2016-08-18 / Opinions

First Lady Betty Sanders served us with grace, sense of humor

By LORAN SMITH
columnist

A TLANTA – Betty Foy Sanders, the widow of former Georgia Governor Carl Sanders, at 90, looks regal just like she always has. Appearing much younger than her years, she was reminiscing with friends about her wedding which took place in Statesboro 69 years ago.

It was hot, 103 degrees at the First Baptist Church in an era devoid of air conditioning. As the ceremony evolved, she saw tears sliding down her mother’s cheeks. Naturally she was touched by her mother’s emotions but soon realized the heat was so intense that the candles were melting much to her mother’s dismay. Her tears were not that she was losing her daughter.

Betty Sanders, among other heart-warming qualities, has always had a sense of humor which is a considerable asset for a First Lady. Betty and Carl became an accomplished team with a bent for giving back to the state and their communities. Carl was a handsome, well-spoken and cogent leader whose political skills not only served him well, but also the state.

During his term as governor, 1963-66, Georgia prospered so much (the state enjoyed a $140 million dollar surplus when Sanders left office), you would have thought that the voters would have welcomed him back with open arms four years later. Governors in those years could not succeed themselves. He had to sit out four years before running again. In that election, Carl was rejected – which was reminiscent of the British voters turning Winston Churchill out of office in 1945 after he played a major role in leading the Allies to victory in World War II.

Seeing Betty connect with her friends on her birthday stimulated a reminder of a nice interlude with her and Carl on a cold winter’s day a few years ago. A story on the Governor had appeared in the Georgia football programs, related to his underwriting an athletic scholarship (he had come to UGA as a quarterback on a scholarship). I volunteered to take a box of programs to his office. Owing to the weather, he had left early for his home on Tuxedo Road which prompted Betty to extend an invitation to join them for lunch.

The kitchen staff was serving oyster soup – nothing better on a chilly day, especially if the hostess included saltine crackers. In the warm conversation, which ensued, Betty offered the view that while losing is hard to take, especially for a man of Carl’s competitive ilk, there was a silver lining in his political defeat in 1972. Four more years in the governor’s mansion would likely have kept him from building the leading law firm in Atlanta which now is an international firm. “Sometimes, things work out for the best,” she smiled.

Betty grew up on a large farm in Bulloch County, one without electricity and running water, but early on she was recognized for possessing an inquiring mind with a deep and abiding love for drawing which segued into a cultivation of art. She became friends with Lamar Dodd, the celebrated UGA artist, who headed up the Art Department at the University, where she enrolled after a year at Georgia Teachers College in her hometown. She would become a revered artist herself.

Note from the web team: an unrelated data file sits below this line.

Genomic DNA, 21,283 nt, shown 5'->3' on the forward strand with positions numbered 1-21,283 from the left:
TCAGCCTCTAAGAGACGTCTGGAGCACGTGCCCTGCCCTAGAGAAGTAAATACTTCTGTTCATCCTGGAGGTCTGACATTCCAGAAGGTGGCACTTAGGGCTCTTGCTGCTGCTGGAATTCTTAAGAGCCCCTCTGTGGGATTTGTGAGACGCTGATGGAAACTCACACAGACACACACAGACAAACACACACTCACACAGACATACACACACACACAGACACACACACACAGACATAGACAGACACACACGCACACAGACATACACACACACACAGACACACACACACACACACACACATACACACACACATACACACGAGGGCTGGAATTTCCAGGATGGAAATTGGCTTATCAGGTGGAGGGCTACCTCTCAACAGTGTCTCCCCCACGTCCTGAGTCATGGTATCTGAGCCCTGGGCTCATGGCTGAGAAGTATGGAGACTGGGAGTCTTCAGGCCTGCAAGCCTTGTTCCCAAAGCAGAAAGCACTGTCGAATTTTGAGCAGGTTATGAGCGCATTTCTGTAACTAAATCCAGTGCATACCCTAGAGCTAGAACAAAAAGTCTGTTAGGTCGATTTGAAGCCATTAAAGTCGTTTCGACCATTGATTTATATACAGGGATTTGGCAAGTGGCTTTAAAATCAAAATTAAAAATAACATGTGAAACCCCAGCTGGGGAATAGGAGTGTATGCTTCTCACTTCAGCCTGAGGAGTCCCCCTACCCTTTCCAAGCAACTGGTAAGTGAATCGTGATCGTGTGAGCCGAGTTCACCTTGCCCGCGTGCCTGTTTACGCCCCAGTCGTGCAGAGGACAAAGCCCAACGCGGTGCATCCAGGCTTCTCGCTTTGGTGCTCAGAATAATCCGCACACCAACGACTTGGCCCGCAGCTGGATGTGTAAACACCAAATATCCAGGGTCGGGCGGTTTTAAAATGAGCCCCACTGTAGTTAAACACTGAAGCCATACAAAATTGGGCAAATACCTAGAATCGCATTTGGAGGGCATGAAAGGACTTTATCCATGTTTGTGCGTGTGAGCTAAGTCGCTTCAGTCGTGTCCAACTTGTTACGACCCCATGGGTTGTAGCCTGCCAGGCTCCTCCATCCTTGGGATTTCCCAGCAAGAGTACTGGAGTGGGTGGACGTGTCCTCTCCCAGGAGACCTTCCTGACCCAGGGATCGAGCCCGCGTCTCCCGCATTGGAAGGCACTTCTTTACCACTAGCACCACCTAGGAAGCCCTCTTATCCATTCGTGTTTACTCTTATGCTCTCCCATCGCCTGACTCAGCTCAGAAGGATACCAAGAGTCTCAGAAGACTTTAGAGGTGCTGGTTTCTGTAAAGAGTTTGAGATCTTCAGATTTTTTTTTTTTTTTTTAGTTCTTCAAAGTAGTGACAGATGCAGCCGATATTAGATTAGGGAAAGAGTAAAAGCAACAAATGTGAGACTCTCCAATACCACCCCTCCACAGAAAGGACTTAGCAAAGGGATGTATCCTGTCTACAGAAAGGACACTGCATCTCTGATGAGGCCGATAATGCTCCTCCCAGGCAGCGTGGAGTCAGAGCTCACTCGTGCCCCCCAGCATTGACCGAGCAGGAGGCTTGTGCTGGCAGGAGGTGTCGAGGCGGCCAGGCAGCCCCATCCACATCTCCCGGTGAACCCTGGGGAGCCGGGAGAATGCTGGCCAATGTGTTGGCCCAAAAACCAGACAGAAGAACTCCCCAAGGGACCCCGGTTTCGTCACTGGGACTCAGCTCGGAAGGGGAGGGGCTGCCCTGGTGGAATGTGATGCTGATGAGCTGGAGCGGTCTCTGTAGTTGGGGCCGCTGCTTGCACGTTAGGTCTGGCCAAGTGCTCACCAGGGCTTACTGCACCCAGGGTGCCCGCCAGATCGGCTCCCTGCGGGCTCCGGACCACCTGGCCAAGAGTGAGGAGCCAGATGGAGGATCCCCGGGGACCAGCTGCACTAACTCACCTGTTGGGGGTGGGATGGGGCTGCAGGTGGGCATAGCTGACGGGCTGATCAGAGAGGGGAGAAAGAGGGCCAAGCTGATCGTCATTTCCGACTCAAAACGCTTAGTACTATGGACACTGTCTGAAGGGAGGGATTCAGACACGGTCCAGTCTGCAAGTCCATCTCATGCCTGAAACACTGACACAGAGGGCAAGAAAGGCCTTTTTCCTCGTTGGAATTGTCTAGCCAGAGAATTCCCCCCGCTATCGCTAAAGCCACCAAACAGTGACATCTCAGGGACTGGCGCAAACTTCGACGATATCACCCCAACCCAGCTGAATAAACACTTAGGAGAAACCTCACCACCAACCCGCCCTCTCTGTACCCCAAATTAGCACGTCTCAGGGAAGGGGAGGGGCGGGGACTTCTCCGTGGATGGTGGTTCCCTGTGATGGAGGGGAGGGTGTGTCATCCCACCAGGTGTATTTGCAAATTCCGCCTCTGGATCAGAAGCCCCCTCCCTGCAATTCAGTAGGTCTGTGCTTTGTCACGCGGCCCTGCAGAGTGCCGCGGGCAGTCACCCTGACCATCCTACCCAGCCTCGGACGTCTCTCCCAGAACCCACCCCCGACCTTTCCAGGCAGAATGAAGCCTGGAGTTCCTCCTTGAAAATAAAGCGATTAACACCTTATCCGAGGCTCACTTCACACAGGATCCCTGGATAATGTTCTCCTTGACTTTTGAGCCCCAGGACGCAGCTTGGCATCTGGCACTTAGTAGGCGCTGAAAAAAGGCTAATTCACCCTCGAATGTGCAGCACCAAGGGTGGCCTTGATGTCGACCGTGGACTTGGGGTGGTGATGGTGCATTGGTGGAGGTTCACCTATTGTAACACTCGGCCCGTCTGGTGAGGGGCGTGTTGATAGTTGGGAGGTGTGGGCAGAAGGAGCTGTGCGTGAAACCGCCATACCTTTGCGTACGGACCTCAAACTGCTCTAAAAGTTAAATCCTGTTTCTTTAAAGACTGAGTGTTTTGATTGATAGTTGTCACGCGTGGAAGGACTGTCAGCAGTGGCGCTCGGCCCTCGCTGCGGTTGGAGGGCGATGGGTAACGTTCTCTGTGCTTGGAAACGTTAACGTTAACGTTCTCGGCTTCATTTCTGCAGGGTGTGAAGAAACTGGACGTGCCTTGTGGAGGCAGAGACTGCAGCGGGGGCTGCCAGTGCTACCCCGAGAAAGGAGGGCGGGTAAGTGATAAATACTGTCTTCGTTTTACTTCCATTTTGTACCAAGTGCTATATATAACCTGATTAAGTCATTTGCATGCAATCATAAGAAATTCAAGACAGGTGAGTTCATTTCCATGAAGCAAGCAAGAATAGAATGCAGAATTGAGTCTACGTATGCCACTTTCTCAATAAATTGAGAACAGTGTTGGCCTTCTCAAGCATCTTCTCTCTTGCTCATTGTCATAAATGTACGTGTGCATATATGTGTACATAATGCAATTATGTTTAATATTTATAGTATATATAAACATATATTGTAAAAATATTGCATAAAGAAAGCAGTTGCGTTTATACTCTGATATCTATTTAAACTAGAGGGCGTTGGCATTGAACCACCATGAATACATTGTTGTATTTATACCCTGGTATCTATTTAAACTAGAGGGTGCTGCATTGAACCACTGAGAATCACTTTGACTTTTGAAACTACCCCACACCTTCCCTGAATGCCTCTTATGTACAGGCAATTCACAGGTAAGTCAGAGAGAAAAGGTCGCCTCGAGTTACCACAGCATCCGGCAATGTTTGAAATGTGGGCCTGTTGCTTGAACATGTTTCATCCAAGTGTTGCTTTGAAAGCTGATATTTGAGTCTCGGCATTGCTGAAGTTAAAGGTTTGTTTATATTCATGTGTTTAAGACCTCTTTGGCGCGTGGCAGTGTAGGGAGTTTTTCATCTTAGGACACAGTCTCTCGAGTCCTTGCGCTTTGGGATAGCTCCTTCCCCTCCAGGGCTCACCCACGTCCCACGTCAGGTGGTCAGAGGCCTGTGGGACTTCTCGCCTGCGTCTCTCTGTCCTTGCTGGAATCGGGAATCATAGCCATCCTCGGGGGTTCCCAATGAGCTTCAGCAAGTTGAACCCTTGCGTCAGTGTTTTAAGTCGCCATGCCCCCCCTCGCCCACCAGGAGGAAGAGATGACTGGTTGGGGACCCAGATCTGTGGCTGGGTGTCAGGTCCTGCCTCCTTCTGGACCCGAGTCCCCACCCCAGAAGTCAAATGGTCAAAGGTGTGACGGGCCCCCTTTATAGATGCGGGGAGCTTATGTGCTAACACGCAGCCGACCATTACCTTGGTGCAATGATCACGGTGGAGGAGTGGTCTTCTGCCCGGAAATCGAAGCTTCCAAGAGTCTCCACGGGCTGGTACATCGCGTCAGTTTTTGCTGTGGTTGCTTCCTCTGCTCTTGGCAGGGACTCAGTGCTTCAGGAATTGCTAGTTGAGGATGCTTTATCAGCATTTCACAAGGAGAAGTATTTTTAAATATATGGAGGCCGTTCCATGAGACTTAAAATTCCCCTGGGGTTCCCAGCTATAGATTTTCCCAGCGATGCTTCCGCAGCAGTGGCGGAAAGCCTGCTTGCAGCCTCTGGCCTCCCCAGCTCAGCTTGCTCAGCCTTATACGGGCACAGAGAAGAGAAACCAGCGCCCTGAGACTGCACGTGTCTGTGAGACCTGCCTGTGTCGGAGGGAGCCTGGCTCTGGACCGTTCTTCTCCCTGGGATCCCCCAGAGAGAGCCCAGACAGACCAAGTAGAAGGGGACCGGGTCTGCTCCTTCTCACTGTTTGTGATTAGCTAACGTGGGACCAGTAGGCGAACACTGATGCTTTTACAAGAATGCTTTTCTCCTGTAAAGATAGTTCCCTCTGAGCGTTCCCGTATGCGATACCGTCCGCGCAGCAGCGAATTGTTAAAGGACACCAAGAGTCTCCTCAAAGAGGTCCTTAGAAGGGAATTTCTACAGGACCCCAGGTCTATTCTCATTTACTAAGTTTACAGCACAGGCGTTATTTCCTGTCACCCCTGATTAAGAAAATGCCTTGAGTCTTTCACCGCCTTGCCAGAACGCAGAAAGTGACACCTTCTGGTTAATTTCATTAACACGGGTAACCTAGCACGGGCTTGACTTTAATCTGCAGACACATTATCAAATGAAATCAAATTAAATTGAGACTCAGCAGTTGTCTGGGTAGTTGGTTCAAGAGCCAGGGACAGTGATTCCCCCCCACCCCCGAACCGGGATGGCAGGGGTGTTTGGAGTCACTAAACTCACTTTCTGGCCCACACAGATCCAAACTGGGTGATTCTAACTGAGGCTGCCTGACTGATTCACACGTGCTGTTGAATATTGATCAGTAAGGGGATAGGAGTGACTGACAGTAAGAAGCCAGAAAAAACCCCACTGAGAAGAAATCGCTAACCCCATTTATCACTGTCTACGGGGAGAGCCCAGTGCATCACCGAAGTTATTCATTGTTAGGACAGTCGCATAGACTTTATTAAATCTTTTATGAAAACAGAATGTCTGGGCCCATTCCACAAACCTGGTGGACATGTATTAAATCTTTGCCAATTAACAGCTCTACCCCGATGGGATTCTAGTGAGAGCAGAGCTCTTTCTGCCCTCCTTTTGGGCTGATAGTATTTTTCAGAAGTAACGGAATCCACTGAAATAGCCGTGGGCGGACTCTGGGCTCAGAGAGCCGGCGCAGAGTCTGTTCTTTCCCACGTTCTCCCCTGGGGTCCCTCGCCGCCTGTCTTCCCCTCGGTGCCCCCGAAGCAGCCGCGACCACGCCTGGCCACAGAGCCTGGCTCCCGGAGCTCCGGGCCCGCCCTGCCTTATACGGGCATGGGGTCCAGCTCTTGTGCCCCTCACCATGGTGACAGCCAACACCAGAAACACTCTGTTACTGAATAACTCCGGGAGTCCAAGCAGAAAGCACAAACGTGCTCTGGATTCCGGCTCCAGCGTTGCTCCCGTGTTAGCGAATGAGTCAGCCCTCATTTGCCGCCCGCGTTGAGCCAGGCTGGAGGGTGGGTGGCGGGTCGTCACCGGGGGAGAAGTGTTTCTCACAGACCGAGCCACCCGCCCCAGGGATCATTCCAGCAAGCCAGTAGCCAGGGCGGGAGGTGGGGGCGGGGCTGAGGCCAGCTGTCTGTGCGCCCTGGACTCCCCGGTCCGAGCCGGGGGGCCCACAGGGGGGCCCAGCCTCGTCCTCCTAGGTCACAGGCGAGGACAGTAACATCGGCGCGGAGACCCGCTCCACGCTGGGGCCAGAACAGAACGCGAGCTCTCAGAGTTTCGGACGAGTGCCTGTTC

In high school, she was about as well rounded as possible, playing the piano and basketball. She was also a cheerleader and marched with the band; took dancing lessons and knew how to boil peanuts for her girlfriends when they came out to the farm.

The rural life was the good life. Even when her family moved to town, she maintained a longing for the outdoors and her rural roots which made her compatible with the voter constituency when Carl ran for political office. Her background enabled her to converse with people of all walks of life.

As First Lady she had affection for underscoring and promoting the arts throughout the state and utilized her husband’s political clout to advance her advocacy of the arts which influenced the development of museums across the state along with focusing attention for the arts in the University system of Georgia.

Once, at Sea Island, when Carl was hosting out-of-state businessmen, whom he was recruiting to bring business to Georgia, he noticed that his one-time adversary Marvin Griffin was unable to secure seating for dinner. When Carl invited one of the most colorful raconteurs ever to hold office in the state to join him and his party, it wasn’t long before Griffin had Carl’s guests guffawing with uncontrolled laughter. After dinner, they remarked, “How in the world did you defeat a fellow like that?”

These and other colorful stories over oyster soup on a chilly winter day, always a reminder that while Carl and Betty Sanders knew what it was like to enjoy a champagne lifestyle, they appreciated the fact that they evolved from humble roots.

They were difference makers, and our state is the beneficiary of their legacy.

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